In 1977, the National Institute for Occupational Safety and Health (NIOSH) recognized the need for a separate group dedicated to safety research and as a result, the Division of Safety Research – or DSR – was created.
DSR serves as the focal point for the nation’s research program for preventing traumatic occupational injuries, such as motor vehicle crashes, falls, workplace violence, machinery-related events, confined space incidents, and electrocutions.
Each day, on average, 13 U.S. workers die on the job from a traumatic injury, almost 2,500 suffer disabling injuries that keep them away from work, and many more sustain other non-fatal injuries (Bureau of Labor Statistics, 2017). An economic analysis suggested that traumatic occupational deaths and injuries cost the nation $192 billion annually (Leigh 2012).
While these numbers have improved over the past 40 years, due in part to the work of DSR, the numbers remain too high, and efforts to reduce the toll of traumatic injuries on U.S. workers continues.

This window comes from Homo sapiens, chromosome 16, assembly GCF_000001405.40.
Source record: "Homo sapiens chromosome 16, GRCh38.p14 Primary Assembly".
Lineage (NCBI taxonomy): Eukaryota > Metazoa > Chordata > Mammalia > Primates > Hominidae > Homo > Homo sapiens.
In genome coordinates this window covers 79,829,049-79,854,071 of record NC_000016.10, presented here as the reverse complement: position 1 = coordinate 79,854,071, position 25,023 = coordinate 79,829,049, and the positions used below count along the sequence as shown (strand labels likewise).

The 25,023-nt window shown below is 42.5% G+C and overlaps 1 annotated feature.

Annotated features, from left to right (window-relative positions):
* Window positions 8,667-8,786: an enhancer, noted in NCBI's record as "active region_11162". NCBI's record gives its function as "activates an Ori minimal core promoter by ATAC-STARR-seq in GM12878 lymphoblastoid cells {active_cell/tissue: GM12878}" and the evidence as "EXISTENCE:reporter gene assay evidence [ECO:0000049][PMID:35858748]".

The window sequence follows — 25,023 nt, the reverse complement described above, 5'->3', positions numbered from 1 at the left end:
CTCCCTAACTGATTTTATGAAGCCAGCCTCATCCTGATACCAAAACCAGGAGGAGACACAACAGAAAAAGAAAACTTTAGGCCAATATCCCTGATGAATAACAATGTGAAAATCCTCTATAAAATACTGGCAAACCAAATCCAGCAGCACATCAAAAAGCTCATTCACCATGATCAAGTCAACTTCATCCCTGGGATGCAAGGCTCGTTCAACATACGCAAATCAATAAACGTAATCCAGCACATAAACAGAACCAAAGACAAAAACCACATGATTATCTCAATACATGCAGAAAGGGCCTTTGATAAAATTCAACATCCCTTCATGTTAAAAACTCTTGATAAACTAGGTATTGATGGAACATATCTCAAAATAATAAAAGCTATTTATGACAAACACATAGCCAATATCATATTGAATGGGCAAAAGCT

The Division currently has approximately 70 staff, including epidemiologists, statisticians, occupational safety and health specialists, research engineers, technicians, health communicators, and administrative staff. The Division’s research is rooted in a public health approach which includes:
- Injury data collection and analysis;
- Field investigations;
- Analytic epidemiology;
- Protective technology; and
- Safety engineering.
In 1982, NIOSH introduced the Fatality Assessment and Control Evaluation (FACE) Program, which has investigated more than 2,500 worker deaths to date.